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RP Fiber Power – Simulation and Design Software for Fiber Optics, Amplifiers and Fiber Lasers

Example Case: Cladding-pumped Ytterbium-doped Fiber Laser

Description of the Model

We numerically simulate a fiber laser with the following properties:

  • The double-clad fiber exhibits single-mode propagation for the laser output, while the pump radiation propagates in the multimode pump cladding.
  • The ytterbium doping is uniform within the step-index core. (Other profiles could easily be implemented.)
  • There is a fiber Bragg grating with high reflectivity at the pump end, and the Fresnel reflection from the other end serves for the other resonator mirror.

There are actually two different demonstration models for cladding-pumped devices. The results shown here are from the simpler one, where a fixed top-hat intensity profile is assumed for the pump wave. For radially symmetric pump claddings with not more than several hundred modes, it is also possible to use a more sophisticated model, where all cladding modes are calculated, and the mode-dependent absorption is taken into account.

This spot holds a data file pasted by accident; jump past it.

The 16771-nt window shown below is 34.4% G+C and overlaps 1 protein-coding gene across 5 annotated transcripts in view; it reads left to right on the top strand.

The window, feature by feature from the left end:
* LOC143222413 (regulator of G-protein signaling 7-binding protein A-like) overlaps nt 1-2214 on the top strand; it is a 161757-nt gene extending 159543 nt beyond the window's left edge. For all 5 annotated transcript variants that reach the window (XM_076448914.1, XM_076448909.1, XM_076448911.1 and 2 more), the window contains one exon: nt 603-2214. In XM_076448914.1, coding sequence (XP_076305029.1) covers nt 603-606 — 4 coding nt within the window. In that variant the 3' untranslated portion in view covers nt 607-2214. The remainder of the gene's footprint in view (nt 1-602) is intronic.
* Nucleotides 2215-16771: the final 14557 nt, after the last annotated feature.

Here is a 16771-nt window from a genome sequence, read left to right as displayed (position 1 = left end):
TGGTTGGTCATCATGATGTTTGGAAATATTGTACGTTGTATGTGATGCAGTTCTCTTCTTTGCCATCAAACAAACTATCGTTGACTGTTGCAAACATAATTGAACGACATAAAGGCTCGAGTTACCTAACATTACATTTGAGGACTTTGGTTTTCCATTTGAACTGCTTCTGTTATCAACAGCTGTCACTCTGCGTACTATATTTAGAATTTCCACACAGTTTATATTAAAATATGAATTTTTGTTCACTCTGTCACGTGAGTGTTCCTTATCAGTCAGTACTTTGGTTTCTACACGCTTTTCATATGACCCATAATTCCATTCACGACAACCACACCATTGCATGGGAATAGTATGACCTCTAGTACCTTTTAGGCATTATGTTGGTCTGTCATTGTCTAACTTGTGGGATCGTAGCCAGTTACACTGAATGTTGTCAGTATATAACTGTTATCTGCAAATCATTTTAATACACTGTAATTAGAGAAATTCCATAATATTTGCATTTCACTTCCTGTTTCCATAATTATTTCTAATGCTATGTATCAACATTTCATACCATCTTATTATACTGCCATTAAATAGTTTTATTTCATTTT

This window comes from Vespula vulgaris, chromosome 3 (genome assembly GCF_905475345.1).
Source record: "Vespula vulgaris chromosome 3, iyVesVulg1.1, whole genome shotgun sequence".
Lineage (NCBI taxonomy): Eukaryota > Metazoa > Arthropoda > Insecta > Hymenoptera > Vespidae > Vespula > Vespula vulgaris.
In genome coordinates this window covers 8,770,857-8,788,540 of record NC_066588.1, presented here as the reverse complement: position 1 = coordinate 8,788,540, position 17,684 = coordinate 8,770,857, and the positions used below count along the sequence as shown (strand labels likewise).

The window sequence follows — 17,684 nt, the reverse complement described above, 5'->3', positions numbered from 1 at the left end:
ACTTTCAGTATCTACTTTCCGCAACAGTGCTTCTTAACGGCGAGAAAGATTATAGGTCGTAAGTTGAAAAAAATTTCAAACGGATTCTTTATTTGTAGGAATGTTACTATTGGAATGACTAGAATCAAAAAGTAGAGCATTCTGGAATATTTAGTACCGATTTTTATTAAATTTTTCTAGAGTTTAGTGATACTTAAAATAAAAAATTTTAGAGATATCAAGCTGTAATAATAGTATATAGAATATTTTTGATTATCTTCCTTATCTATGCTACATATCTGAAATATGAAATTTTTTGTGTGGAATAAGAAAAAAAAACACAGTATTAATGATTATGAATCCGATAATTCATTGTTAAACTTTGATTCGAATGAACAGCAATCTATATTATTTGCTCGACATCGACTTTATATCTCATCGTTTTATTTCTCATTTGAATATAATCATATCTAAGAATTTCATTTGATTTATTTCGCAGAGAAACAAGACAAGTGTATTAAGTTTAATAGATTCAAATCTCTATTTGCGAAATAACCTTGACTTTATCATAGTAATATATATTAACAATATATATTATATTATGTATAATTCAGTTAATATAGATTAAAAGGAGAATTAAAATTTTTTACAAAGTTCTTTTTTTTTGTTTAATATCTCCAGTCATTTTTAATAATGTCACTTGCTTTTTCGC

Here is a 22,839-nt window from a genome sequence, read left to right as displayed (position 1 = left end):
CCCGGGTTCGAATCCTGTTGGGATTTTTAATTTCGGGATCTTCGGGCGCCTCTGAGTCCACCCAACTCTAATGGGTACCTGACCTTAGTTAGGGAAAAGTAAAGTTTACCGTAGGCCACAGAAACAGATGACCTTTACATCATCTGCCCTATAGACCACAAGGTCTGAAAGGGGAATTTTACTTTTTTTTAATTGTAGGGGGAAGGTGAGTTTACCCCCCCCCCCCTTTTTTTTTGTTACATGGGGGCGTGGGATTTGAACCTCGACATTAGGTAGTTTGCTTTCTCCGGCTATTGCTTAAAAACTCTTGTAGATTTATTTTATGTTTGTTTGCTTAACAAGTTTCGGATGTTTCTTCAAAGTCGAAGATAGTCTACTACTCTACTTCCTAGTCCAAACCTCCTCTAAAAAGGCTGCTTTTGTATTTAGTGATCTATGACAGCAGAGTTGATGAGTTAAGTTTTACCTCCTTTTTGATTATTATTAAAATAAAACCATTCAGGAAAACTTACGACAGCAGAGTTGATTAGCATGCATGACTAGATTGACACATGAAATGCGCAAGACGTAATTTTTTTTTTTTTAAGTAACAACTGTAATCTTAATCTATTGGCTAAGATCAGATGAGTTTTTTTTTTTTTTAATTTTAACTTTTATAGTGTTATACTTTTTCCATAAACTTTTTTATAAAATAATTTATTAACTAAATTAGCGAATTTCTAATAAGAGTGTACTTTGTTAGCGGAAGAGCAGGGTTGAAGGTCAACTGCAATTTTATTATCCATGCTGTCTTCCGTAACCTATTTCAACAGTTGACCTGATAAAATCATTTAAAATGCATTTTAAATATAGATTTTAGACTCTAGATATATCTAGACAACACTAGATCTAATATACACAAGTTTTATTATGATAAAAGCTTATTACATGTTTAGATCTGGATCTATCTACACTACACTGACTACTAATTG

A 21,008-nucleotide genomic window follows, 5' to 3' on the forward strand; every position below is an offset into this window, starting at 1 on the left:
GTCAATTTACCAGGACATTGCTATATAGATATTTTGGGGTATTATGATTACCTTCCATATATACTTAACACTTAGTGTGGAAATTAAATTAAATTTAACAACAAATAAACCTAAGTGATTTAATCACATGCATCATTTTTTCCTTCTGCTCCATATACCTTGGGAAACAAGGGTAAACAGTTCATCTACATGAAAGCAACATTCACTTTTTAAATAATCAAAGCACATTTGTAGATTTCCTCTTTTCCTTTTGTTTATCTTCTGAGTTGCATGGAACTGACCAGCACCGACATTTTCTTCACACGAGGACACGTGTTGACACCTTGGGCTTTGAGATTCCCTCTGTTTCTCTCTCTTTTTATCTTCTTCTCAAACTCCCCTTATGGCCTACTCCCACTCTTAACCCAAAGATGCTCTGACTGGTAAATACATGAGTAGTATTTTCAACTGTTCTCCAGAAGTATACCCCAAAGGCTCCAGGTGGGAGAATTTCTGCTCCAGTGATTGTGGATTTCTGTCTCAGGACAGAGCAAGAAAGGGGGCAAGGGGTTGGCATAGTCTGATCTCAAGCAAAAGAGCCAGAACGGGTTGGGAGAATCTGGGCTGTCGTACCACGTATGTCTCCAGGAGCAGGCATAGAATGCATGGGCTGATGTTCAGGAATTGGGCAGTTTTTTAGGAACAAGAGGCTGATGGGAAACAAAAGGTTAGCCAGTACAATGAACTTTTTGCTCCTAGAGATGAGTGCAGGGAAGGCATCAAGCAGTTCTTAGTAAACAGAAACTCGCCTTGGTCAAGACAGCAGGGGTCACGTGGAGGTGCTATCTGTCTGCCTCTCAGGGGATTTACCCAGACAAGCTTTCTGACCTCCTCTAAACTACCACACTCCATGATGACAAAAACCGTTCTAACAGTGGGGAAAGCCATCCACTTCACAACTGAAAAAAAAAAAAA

Note that for this purpose one could also use a nice Power Form, allowing the user to get such results without any own scripting.


Figure 1 shows the power distributions in the fiber, and also the fractional ytterbium excitation level. Upon reflection at the output end, the internal laser power is strongly reduced.

power distribution in ytterbium-doped fiber laser
Figure 1: Distribution of the optical powers.

Figure 2 shows the output power as a function of the pump power.

output vs. input power of ytterbium-doped fiber laser
Figure 2: Output power versus input power.

Figure 3 shows the output power as a function of the lasing wavelength. Here, it is assumed that the laser wavelength is determined by the fiber Bragg grating at the pump end. The dashed curves apply to a case with increased fiber length (8 m instead of 6 m).

wavelength tuning of ytterbium-doped fiber laser
Figure 3: Output power versus laser wavelength. The slight wiggles at longer wavelengths result from inaccuracies of the spectroscopic data, not the software.

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